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Q: My second-grader (almost 8 years old) says he hates school. He cries every Sunday night. When he’s asked about his day, he says that the only parts he liked were lunch and recess and that the rest of the time he was bored. I have talked to his teacher several times, and it sounds as though he and six or seven other boys in his class are very chatty, distracting one another throughout the day. When we ask him to stay focused and avoid distraction, he says he can’t focus because he’s so bored. Despite all of this, his academic progress is on track or ahead, and his teacher says he frequently participates in class. Two other key points: He gets anxious about getting in trouble or being in a class with kids who are often in trouble, and it sounds as if classroom management is a challenge this year. He also gets only 20 minutes of recess a day — a real pet peeve for me. Is there anything we can say or do to help him feel more positive about school?

A: “Bored,” “distracting,” “can’t focus,” “anxious.”

These are the words that jump out to me in this question, and trust me, you are not alone in parenting a child who exhibits these symptoms.

Almost every American elementary-school-age child is not getting enough exercise. Schools are tasked with teaching and testing students so much that developmentally normal needs such as outside play are pushed to the fringes.

This lack of outside play has ramifications for all students, such as decreased focus, increased aggression and frustration, and lower test scores. And although I don’t think the classroom setting is helping your son, I’m not sure we can chalk up all his troubles to a lack of recess. Is his desire for more outdoor play the root cause of his anxiety and boredom? I am guessing no, but no condition is improved by a lack of movement.

The other diagnosis that you may ponder is attention-deficit/hyperactivity disorder. Unlike ­4- and 5-year-olds, the average 7- or 8-year-old is able to listen and sit for longer stretches. I tentatively use the word “average” because Americans have a tendency to attach themselves to age and developmental expectations, and those can lead us down a thorny path. Although we need standards, all children are on their own developmental arc, and there are so many reasons one child is more mature than another. To keep saying, “Well, he is old enough to sit still and focus” — not that you are saying that — is not only unhelpful but also may not be true, depending on a child’s brain or home life.

Here is what’s tricky: ADHD, an executive-functioning issue, can easily cause anxiety. If a child’s brain isn’t working predictably and he is easily distracted by the boys sitting nearby, he is constantly missing material and instructions. When his brain tries to pull him back into class, he finds that he is lost and unsure of what is happening. And rather than asking a neighbor what is happening or raising a hand for the teacher (what a “neurotypical” brain might do), the child’s brain goes into panic mode. It jumps from thought to thought, sight to sight, and movement to movement to calm itself. The lack of focus creates more lack of focus, and because the neural synapses are not firing the way we need them to, his willpower doesn’t override his need to jump around. The inability of children with ADHD to force themselves to listen or be positive or on track often leads to chronic anxiety and depression.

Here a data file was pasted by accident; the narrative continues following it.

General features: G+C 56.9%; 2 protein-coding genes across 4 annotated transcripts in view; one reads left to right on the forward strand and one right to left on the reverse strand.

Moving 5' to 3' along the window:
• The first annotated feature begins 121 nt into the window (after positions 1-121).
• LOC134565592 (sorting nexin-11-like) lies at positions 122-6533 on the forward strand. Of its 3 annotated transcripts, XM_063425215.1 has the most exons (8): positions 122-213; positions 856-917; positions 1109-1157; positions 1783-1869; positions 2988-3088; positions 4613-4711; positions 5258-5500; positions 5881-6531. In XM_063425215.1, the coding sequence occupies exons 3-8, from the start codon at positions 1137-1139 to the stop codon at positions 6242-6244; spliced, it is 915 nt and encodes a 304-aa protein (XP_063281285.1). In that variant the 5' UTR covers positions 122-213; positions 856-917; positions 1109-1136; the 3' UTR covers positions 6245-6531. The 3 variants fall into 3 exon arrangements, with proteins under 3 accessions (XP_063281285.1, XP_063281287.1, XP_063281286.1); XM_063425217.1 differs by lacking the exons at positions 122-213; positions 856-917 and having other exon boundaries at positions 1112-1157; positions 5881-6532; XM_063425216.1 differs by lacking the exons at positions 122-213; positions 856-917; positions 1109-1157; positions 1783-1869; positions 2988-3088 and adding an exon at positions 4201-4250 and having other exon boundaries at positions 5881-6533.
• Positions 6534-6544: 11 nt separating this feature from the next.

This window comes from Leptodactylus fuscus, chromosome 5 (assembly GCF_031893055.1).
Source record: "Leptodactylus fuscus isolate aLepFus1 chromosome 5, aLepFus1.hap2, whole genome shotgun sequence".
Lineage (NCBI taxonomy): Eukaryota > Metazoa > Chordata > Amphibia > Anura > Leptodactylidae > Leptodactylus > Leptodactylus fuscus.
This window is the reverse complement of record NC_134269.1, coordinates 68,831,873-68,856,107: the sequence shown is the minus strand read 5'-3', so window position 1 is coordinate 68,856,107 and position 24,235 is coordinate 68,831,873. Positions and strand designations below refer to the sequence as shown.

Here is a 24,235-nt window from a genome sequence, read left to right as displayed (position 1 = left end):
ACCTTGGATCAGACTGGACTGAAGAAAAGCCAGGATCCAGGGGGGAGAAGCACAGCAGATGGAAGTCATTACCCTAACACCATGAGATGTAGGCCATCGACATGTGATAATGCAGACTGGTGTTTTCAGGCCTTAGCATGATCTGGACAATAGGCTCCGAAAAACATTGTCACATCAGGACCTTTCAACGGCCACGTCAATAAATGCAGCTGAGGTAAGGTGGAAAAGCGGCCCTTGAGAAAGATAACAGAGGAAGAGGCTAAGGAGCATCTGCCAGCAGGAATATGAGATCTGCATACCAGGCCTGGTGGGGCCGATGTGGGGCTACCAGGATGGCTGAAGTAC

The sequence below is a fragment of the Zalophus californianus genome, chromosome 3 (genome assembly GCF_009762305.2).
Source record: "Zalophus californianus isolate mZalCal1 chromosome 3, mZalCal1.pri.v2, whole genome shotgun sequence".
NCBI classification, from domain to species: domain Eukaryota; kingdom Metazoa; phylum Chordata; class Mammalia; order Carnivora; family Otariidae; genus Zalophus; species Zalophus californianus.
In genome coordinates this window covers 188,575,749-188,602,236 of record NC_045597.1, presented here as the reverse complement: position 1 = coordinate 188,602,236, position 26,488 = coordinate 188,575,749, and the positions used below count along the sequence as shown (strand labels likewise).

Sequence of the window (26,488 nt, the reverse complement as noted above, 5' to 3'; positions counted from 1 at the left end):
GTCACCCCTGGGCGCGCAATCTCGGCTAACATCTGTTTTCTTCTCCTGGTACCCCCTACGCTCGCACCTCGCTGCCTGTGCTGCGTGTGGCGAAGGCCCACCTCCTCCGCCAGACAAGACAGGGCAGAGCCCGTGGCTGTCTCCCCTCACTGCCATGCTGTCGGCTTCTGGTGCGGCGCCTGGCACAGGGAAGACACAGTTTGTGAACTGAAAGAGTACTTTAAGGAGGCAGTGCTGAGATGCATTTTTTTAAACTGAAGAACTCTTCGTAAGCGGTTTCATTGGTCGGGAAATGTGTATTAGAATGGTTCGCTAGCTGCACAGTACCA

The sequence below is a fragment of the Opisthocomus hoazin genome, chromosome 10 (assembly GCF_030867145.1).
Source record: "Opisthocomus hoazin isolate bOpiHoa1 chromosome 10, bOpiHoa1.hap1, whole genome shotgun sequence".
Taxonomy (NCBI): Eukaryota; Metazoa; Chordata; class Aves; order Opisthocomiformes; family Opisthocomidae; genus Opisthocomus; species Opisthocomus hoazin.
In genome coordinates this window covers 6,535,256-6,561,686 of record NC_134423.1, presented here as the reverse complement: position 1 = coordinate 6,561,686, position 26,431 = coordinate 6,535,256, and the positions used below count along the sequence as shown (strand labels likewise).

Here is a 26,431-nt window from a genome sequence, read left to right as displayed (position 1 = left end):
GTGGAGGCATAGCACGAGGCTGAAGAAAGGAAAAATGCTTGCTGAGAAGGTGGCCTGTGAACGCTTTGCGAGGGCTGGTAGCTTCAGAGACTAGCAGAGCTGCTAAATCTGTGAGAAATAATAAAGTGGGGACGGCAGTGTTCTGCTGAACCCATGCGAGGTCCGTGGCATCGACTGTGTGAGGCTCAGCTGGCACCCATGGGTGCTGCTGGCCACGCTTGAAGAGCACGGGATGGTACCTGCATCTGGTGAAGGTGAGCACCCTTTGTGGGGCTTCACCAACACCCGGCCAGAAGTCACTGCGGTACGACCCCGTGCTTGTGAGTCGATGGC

But let’s look at the possibility that your son has anxiety, not ADHD. In that case, the executive-functioning part of the brain works fine and the child can handle multiple instructions. But children with anxiety have what Gordon Neufeld calls “jangly nerves” or “worry without eyes.” It’s the pervasive feeling of being on edge or that something is wrong or about to go wrong, and it makes kids feel powerless when they can’t control this sensation of dread. This chronic feeling can often look like an attention disorder, as the brain tries to do too many things at once. It is always surveying the environment, on alert for danger, and a child’s sympathetic nervous system, which controls the fight-or-flight response, is almost chronically activated. So he’s trying to listen in class, but his brain cannot protect him and listen to a math lesson at the same time. The disruptive boys grab his attention (because they are loud and funny), and his brain comfortably rests there. (Much like my brain when I start watching women fight on “The Bachelor.” I go on auto­pilot, and my brain doesn’t have to focus on real issues.)

We have lack of exercise, possible ADHD and potential anxiety. The last red flag that popped up for me was his boredom. That could mean many things. Some possibilities:

1. Is this a go-to thing he says because he doesn’t know what else to say?

2. Is he gifted? What if he is bored and distracted and unfocused because he is not being challenged by the material? The research is clear that gifted children quickly fall between the cracks because their boredom is mistaken for misbehavior and they are disciplined rather than given the appropriate material.

3. Does he say he is bored because every time he does, you pay a lot of attention to it? Perhaps it’s his way of getting the attention that all children want from their parents.

I have not left you with any answers. I have definitely not answered how he can feel more positively about school, because to find the way out, you must look at what his behavior is telling you. Start with his teacher and the appropriate specialists in the school to help you piece this together, and in the meantime, listen. Ask your son questions about his day and pay attention to the clues and his thought patterns. Stay curious. Good luck.